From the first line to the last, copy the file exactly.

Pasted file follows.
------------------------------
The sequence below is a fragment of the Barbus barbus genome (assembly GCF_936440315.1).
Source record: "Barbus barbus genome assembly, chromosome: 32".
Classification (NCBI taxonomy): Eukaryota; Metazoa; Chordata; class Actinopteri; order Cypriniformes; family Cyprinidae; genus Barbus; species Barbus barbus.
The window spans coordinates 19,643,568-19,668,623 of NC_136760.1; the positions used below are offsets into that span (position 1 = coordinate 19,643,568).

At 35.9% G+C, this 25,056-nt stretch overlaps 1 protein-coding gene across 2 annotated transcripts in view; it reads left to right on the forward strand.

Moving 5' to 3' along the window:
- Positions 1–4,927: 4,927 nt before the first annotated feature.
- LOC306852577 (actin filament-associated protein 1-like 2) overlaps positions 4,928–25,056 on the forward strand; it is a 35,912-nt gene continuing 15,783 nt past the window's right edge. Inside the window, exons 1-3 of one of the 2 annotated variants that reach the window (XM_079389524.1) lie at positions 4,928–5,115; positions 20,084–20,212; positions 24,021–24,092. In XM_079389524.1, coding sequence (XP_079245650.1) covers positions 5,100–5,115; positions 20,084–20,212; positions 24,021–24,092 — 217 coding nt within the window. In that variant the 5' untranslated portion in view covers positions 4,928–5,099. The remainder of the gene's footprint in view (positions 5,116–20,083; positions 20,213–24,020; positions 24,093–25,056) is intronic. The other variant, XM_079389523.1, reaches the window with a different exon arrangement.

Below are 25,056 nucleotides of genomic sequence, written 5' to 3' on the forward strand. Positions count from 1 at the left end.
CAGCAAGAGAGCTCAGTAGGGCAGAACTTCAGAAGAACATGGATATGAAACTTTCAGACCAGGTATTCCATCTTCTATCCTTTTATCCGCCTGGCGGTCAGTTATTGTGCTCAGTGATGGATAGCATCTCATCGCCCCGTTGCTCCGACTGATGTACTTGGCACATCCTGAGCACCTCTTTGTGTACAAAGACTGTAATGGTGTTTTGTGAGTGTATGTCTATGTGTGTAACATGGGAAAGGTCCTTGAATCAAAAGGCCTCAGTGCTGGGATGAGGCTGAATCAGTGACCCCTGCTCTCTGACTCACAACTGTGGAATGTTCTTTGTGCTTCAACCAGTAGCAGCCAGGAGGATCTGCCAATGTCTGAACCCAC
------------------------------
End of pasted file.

The sequence below is a fragment of the Barbus barbus genome (assembly GCF_936440315.1).
Source record: "Barbus barbus genome assembly, chromosome: 32".
Classification (NCBI taxonomy): Eukaryota; Metazoa; Chordata; class Actinopteri; order Cypriniformes; family Cyprinidae; genus Barbus; species Barbus barbus.
The window spans coordinates 19,643,568-19,668,623 of NC_136760.1; the positions used below are offsets into that span (position 1 = coordinate 19,643,568).

At 35.9% G+C, this 25,056-nt stretch overlaps 1 protein-coding gene across 2 annotated transcripts in view; it reads left to right on the forward strand.

Moving 5' to 3' along the window:
- Positions 1–4,927: 4,927 nt before the first annotated feature.
- LOC306852577 (actin filament-associated protein 1-like 2) overlaps positions 4,928–25,056 on the forward strand; it is a 35,912-nt gene continuing 15,783 nt past the window's right edge. Inside the window, exons 1-3 of one of the 2 annotated variants that reach the window (XM_079389524.1) lie at positions 4,928–5,115; positions 20,084–20,212; positions 24,021–24,092. In XM_079389524.1, coding sequence (XP_079245650.1) covers positions 5,100–5,115; positions 20,084–20,212; positions 24,021–24,092 — 217 coding nt within the window. In that variant the 5' untranslated portion in view covers positions 4,928–5,099. The remainder of the gene's footprint in view (positions 5,116–20,083; positions 20,213–24,020; positions 24,093–25,056) is intronic. The other variant, XM_079389523.1, reaches the window with a different exon arrangement.

Below are 25,056 nucleotides of genomic sequence, written 5' to 3' on the forward strand. Positions count from 1 at the left end.
CAGCAAGAGAGCTCAGTAGGGCAGAACTTCAGAAGAACATGGATATGAAACTTTCAGACCAGGTATTCCATCTTCTATCCTTTTATCCGCCTGGCGGTCAGTTATTGTGCTCAGTGATGGATAGCATCTCATCGCCCCGTTGCTCCGACTGATGTACTTGGCACATCCTGAGCACCTCTTTGTGTACAAAGACTGTAATGGTGTTTTGTGAGTGTATGTCTATGTGTGTAACATGGGAAAGGTCCTTGAATCAAAAGGCCTCAGTGCTGGGATGAGGCTGAATCAGTGACCCCTGCTCTCTGACTCACAACTGTGGAATGTTCTTTGTGCTTCAACCAGTAGCAGCCAGGAGGATCTGCCAATGTCTGAACCCAC